Use Function Logging

Salesforce Functions provides logging to monitor, debug, and analyze how your deployed functions are running. Log information is captured at the compute environment level, which means that logged activity for all functions deployed to a given compute environment is captured in the same log, which can then be filtered by function, date/time, or other logline fields.

Compute environment log information is not persisted by Salesforce. If you need to persist log information you will need to set up a log drain to a system that can receive the log information and persist it.

Compute environment logs do not capture any log information generated from your Salesforce orgs. For example, any Apex logs created from your Apex code that invokes a function isn't capture in compute environment logs. For dealing with log information from Apex code, see Working with Apex Debug Logs.

Functions are provided with a pre-initialized logging handler that can be used to capture application logs for the duration of the function execution. JavaScript function entry points will automatically receive the pre-initialized Logger instance that you can use to add log entries for debugging purposes, or general logging:

Java functions should use the SLF4J logging framework for logging. The Java SDK for Functions provides a custom SLF4J logger binding that automatically adds function-specific info to loglines, such as the invocation ID.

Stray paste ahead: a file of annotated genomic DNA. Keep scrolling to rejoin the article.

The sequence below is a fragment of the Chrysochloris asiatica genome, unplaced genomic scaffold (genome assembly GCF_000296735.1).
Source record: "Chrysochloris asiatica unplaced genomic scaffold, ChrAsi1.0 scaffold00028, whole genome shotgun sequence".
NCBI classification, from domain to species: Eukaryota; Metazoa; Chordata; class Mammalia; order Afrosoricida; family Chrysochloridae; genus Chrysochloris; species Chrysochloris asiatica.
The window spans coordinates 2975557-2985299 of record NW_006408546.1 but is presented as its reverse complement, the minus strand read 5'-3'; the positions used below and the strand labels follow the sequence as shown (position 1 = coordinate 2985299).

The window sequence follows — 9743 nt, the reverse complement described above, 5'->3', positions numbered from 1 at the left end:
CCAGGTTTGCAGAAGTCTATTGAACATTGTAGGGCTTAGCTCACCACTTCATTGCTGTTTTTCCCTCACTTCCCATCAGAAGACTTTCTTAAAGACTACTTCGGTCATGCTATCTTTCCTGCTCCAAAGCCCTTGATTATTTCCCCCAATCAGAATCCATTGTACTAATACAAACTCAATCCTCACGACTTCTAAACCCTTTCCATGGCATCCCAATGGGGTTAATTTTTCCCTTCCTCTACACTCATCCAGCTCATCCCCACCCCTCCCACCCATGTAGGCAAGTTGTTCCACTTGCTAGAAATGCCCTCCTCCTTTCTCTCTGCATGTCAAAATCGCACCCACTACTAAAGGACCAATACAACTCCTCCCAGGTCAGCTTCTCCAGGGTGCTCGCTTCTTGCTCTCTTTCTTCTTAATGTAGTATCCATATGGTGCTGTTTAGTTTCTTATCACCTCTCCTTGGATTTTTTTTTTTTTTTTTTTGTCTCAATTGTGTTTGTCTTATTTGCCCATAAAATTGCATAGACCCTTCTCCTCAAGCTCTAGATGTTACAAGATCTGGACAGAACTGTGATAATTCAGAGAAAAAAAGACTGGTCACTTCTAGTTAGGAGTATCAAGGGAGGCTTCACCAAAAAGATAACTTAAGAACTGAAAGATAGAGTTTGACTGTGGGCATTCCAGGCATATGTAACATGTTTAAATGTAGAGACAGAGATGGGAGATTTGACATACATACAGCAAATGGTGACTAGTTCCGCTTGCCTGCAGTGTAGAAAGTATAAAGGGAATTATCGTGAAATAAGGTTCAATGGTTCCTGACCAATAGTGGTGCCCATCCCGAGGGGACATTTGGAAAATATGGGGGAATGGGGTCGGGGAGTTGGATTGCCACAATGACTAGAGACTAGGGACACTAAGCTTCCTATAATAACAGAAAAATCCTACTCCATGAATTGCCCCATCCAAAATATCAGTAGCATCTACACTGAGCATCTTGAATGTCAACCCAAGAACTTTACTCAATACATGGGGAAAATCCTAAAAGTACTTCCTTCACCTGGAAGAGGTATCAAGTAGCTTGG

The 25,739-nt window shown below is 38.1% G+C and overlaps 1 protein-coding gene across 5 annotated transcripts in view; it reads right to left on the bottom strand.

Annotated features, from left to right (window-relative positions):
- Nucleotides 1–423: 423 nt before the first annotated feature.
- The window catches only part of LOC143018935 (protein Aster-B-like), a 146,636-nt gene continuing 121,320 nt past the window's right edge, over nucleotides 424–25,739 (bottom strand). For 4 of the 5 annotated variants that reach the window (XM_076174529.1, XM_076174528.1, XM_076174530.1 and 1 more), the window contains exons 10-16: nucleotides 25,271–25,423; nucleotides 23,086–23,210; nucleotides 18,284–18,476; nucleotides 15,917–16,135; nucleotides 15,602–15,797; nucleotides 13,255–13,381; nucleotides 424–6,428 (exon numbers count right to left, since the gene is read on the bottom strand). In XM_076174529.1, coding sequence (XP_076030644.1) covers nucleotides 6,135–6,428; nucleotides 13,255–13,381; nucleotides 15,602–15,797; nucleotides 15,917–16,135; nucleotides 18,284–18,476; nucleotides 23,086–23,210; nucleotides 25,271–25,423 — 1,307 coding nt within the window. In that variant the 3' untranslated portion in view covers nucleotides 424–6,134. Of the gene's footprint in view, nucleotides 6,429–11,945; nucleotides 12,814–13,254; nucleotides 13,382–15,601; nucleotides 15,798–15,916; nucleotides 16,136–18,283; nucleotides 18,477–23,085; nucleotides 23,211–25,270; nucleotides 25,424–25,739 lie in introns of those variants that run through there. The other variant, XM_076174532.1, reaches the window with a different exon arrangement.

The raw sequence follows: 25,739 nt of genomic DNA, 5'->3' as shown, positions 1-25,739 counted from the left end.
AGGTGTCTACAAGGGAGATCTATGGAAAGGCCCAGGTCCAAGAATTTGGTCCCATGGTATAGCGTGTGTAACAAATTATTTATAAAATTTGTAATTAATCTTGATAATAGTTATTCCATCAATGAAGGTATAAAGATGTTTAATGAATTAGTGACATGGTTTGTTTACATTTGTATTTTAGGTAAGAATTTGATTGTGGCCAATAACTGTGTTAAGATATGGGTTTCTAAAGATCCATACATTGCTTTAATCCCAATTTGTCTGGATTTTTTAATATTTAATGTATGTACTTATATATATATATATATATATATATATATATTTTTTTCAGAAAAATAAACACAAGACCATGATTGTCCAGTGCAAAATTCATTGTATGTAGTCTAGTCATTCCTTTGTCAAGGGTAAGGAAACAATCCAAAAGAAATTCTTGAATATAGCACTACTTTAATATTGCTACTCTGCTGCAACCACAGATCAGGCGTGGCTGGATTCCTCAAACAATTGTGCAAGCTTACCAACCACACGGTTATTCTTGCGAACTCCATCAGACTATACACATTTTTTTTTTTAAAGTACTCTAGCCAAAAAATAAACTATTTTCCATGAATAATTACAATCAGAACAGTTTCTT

You don't need to add your own SLF4J binding such as log4j or logback. Instead, just use SLF4J's LoggerFactory to get a Logger instance with the custom bindings. For more information on using SLF4J, see Frequently Asked Questions about SLF4J.

Here's a Java function example that uses the SLF4J logging framework:

To access the log for your compute environment, use the sf env log tail command, providing the compute environment where your function is deployed.

Log information will start to output to the current shell. To stop capturing logs, quit the process by using Ctrl-C in your shell. Logs are captured for all activity within the compute environment, so filter for just the functions you're interested in, if needed.

Note that environment logs aren't buffered, so this command starts capturing and outputting log lines that occur after the command is executed. If you want to capture log details during a function invocation you should start tailing the environment log in a separate shell before the function is invoked.

If no function is active in the environment, the log tailing stops after 1 hour of continued inactivity. To continue capturing logs for that environment, re-run the sf env log tail command.

After running sf env log tail and invoking a function, the output might look something like the following:

You can also set up a log drain to capture logging information. Setting up a log drain lets you capture log output to an external system for archiving or analysis. As with log tailing, log information sent to log drains is captured at the compute environment level.

When you set up a log drain you need to provide a HTTP or HTTPS URL that can receive the log drain messages. Drain log messages are formatted based on the RFC5424 "syslog" format. They are delivered over TCP, using the octet counting framing method. HTTPS drains support transport-level encryption using the HTTPS protocol, and authentication using HTTP Basic Authentication.

Set a log drain for a compute environment using the sf env logdrain add CLI command, for example:

You can set multiple log drain receivers if necessary.

To see what log drains are currently set for your compute environment, if any, use the sf env logdrain list command: